During the looting of the Kerch Museum babies traded with ancient coins
Time does not beget wisdom. During the Crimean War the Kerch Museum housed one of the world’s best collections of ancient artefacts. The soldiers of the Russian, Turkish, English and French armies did not wait until the battle was over to loot and destroy the contents of the museum. The battlefield became littered with stolen and abandoned priceless ancient vases, statue rubble, marble arms and legs, historic maps, public records and fragile shields and delicate spears.
The average age of a general in the Crimean war was 77. It was the last war in which inexperienced old Englishmen without military talent or intelligence could buy control of an army of young men. Generals directed a battle from a safe distance and insisted on living a civilised lifestyle despite being on a battlefield. They drank and washed from the top of every stream whereas the young soldiers got Cholera and Typhoid from drinking water from the bottom of the stream. The young men were forever soiling their pants and coughing up phlegm. They became deaf from the close range of the canons, and crippled by the activity of battle, appalling sleeping conditions and worst medical services than the older generals.
The old men were relaxed and invigorated by battle, comforted with the knowledge that in war how old you are is measured not by how far you are from birth but by how close you are to death. So in this environment all the young soldiers were in fact much older than they.
During the looting of the Kerch Museum babies traded with ancient coins, and many of the local children have loaded themselves with looted Hellenistic Period coins. They are finding that despite their wealth they are being ignored at the antique auctions, turned away from the all-you-can-eats and the slot machines merely fire back their coins quite hard and at shin level height. Most tragically their money will not buy them the medical attention, which is reserved only for the old generals.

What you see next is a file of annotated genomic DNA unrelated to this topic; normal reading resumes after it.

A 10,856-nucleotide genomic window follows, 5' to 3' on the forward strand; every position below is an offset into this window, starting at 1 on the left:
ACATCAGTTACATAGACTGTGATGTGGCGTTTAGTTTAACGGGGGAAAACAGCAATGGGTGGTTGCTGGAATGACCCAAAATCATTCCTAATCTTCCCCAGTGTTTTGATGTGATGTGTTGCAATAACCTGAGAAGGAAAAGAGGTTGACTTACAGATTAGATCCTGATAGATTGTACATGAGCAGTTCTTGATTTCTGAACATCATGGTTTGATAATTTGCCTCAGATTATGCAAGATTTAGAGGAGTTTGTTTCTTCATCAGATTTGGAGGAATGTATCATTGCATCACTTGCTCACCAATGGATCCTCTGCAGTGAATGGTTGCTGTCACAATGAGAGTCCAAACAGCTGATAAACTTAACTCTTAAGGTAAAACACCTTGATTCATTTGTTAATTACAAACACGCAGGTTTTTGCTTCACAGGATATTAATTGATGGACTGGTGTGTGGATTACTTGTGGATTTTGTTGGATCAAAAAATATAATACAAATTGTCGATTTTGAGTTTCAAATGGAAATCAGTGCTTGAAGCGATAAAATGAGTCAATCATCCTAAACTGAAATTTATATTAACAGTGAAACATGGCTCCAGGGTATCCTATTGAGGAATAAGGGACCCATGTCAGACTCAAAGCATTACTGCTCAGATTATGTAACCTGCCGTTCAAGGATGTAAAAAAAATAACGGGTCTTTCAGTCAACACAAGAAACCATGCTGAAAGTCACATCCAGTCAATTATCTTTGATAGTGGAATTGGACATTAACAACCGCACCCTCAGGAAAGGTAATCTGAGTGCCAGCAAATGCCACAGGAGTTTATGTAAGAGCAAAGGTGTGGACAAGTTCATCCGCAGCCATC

Some old generals have tied strings of babies around the vegetable gardens to protect them from bombs and erected baby scarecrows. Other generals have tied babies to the front of their horses like fluffy dice. A bomb has landed and exploded in the local fortune teller’s shop, sending thousands of fortunes flying into the air. They are chased by giddy old men through the battlefield and across minefields, while a palm reader has set up shop to service distraught wives who collect blown-off hands and arms in search of information about their husbands.
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